The fourth-year veteran, who turned 26 on Thursday, has looked polished and decisive since the start of training camp. And while rookie Terrance West will get some carries, the starter's job belongs to Tate as the Browns prepare for their dress-rehearsal game against St. Louis at FirstEnergy Stadium on Saturday night.
Tate spent the last four seasons with the Houston Texans, which employed a similar wide-zone blocking scheme requiring backs to make one cut and turn upfield.
The question with Tate, who's averaged a career 4.7 yards per carry, is his durability. He played in just 40 of 64 regular-season games since the Texans drafted him in 2010.
Tate wants to be a feature back and he'll have his chance in Cleveland. Tate has averaged 4.7 YPC in his career and has touched the ball at least 15 times in 13 career games, averaging 94.5 yards and 0.54 TD in the process. That equates to 12.7 fantasy points, which is about what Chris Johnson averaged as the #9 RB in 2013. Touchdowns are going to be tougher to come by in Cleveland than they were in Houston, and rookie Terrance West is in the mix. Keep in mind that in addition to missing the entire 2010 season due to a broken ankle, he has missed eight other games in his career. Durability is a big concern.
"It definitely hurts," McCoy said after the game. “But there have been times I’ve been banged up and it turns out fine. We’ll see what happens.”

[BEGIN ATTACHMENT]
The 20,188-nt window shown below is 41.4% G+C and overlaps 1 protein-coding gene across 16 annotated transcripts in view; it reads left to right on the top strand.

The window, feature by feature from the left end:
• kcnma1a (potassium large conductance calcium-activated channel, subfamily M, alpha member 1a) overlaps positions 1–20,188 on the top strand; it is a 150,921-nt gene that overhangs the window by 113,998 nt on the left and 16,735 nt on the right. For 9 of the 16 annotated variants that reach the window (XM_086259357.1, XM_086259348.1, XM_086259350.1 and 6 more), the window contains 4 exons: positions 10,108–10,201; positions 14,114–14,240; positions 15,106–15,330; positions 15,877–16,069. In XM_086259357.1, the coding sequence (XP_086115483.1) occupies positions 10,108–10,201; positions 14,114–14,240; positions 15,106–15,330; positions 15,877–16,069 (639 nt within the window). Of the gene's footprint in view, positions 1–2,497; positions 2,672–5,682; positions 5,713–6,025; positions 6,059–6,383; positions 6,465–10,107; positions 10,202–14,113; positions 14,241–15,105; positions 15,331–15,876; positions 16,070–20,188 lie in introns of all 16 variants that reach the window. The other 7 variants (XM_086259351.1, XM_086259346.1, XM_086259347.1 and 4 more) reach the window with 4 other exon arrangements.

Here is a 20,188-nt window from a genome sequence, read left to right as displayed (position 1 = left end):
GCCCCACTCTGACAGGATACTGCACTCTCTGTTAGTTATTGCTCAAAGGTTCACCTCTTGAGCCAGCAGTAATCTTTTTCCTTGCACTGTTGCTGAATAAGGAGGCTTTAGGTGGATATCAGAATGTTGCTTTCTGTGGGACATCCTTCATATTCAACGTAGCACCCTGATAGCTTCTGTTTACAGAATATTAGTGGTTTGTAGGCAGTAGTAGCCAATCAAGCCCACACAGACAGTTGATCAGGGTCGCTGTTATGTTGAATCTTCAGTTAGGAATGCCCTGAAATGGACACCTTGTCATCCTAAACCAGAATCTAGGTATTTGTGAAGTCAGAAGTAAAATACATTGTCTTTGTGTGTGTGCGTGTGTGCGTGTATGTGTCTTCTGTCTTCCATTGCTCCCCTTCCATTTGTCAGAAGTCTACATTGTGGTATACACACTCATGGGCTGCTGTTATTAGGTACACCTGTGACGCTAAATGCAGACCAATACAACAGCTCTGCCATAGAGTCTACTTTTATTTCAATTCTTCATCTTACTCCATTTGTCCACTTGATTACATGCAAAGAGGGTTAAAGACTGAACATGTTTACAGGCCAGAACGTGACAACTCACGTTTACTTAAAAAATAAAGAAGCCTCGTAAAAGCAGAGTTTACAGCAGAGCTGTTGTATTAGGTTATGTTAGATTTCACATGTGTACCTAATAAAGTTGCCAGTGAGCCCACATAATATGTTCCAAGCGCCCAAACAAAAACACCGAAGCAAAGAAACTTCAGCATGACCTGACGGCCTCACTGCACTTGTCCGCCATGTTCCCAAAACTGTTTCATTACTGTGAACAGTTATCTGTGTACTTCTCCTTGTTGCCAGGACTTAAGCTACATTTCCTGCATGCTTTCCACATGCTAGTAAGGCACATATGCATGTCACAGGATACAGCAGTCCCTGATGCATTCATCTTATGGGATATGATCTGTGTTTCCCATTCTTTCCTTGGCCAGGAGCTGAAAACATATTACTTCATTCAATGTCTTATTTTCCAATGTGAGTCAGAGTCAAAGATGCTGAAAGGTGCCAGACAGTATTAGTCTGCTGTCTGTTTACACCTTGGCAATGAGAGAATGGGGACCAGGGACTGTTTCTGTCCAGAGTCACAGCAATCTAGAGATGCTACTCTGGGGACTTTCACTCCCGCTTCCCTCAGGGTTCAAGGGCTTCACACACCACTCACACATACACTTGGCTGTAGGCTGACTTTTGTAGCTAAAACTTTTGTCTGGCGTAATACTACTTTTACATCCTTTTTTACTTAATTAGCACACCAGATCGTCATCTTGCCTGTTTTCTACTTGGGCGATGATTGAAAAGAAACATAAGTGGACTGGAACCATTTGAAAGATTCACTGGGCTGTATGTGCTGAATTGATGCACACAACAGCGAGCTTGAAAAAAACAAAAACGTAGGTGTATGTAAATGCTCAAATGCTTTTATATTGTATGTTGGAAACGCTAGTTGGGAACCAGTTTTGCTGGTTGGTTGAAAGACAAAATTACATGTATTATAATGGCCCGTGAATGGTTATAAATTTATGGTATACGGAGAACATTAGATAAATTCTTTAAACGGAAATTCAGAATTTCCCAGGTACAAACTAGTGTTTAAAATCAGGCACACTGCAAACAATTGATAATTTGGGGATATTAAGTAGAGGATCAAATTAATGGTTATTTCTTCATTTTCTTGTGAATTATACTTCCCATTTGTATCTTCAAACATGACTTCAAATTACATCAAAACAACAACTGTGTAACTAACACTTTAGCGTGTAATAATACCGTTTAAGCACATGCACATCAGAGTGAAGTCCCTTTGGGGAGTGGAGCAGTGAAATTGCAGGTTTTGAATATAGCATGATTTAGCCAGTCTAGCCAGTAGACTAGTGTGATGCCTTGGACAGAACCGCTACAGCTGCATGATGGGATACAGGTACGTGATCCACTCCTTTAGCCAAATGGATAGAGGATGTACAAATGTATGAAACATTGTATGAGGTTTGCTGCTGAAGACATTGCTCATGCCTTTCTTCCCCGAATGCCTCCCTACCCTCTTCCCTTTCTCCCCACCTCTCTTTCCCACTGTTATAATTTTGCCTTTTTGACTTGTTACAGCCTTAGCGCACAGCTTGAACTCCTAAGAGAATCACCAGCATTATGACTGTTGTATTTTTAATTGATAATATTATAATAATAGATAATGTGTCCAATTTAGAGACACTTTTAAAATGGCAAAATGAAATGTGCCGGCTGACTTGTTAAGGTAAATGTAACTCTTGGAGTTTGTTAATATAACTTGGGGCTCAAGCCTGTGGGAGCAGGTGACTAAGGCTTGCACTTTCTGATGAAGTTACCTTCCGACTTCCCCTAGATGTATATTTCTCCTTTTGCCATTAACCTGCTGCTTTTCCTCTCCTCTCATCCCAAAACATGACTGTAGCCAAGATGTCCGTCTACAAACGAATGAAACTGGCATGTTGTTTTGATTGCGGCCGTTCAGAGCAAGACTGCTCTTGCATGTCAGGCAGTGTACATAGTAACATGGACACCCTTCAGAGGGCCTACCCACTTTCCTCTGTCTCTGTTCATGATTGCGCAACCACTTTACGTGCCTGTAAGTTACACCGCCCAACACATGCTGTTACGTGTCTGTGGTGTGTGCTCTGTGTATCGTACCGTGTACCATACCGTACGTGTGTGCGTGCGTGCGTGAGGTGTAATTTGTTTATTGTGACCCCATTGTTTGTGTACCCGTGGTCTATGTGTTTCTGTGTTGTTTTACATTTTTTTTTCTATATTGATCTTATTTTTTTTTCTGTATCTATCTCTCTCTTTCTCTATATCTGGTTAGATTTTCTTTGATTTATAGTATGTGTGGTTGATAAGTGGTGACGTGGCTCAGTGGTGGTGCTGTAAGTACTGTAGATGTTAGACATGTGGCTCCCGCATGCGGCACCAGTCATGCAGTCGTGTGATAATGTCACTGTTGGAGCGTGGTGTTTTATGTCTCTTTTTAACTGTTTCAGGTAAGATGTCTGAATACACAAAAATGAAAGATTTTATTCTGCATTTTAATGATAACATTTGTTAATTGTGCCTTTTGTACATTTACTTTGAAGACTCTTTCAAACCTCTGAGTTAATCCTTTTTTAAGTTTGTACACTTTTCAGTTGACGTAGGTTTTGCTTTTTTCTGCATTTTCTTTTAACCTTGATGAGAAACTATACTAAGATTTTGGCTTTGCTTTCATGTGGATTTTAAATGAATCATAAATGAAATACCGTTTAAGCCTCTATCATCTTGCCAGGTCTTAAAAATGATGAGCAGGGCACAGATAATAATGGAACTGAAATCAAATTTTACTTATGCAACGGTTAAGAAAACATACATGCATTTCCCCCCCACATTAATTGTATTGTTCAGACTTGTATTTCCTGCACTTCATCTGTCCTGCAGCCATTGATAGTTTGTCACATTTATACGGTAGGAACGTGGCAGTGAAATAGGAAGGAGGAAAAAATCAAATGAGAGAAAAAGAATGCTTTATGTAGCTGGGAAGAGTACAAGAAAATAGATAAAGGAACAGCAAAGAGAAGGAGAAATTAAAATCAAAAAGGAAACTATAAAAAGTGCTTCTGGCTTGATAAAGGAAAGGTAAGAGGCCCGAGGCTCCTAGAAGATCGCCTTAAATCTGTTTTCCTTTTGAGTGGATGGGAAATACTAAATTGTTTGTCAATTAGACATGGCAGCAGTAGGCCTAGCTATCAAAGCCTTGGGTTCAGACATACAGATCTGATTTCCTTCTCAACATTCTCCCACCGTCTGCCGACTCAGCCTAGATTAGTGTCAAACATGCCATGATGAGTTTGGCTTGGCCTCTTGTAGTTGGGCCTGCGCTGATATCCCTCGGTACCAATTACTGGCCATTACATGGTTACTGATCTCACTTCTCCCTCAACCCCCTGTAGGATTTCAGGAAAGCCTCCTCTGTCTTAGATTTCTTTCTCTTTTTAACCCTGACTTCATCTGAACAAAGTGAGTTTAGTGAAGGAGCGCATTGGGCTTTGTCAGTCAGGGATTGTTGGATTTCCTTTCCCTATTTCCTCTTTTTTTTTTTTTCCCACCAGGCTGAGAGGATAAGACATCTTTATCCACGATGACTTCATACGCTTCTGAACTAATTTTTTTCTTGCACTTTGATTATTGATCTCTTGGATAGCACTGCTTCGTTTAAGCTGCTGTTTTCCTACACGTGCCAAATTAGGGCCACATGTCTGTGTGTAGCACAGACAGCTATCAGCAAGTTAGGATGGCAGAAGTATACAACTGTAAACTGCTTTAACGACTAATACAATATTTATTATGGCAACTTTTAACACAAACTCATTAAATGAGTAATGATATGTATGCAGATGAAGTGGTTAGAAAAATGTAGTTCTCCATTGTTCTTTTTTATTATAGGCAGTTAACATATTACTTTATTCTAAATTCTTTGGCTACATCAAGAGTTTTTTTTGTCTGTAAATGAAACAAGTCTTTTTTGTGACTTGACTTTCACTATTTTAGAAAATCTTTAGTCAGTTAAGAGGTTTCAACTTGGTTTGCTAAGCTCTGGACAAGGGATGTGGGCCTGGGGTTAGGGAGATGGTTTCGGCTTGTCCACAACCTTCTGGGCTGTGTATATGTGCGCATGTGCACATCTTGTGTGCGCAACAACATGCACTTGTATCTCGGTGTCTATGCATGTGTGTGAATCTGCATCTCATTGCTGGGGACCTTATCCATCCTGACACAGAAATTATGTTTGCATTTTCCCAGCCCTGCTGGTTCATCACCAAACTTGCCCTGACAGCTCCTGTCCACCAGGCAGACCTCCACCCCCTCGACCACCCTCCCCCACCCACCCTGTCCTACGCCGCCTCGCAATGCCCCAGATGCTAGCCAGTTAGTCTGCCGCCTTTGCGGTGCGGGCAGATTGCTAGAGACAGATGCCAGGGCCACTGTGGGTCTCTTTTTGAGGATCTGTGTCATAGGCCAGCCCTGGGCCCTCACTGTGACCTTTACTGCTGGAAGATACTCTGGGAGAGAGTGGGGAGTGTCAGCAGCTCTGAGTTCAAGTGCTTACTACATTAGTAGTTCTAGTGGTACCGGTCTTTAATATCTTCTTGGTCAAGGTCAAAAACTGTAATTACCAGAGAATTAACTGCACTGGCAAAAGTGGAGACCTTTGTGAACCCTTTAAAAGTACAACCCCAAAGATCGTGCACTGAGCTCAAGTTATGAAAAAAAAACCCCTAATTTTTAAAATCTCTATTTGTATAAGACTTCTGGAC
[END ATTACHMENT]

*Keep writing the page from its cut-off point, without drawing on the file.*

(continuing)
McCoy said he injured the thumb a few plays prior to his 22-yard touchdown reception against the Pittsburgh Steelers. In some ways that is an encouraging sign for Eagles fans, as McCoy seemed to show no signs of injury as he carried the ball in his right hand during the scoring play.
"I was talking to him on the sideline and he seemed to be in good spirits, so I don’t think it’s a big deal," said head coach Chip Kelly after the game.
We're not concerned about the thumb, though it's something to monitor over the next few days. McCoy is primed for another top 3 season.
Friday, August 22, 2014, 9:50am
After what WR Jeff Janis put on film in St. Louis, there's no way the Packers can cut him and hope to slide him through to the practice squad. He'd get snatched up on waivers in a heartbeat. The one thing you can't teach is speed, and the rookie seventh-round pick has it. He's a lock for the roster after that 34-yard touchdown catch and run against the Rams.
Titans RB Bishop Sankey didn’t have a fumbling problem in college and no one seems concerned that it will be an issue going forward. It’s just a part of the learning curve.
“That’s been the problem for him,” said RB Sylvester Croom. “He’s using the same footwork on all the running plays. It’s been different. It’s been a learning experience for him and it’s a discipline about doing it over and over again. He’s learning how important it is.”
Every Sankey mistake is sure to be followed with tough love from Croom, but the Titans running backs coach left nothing to question about the confidence he has in his rookie.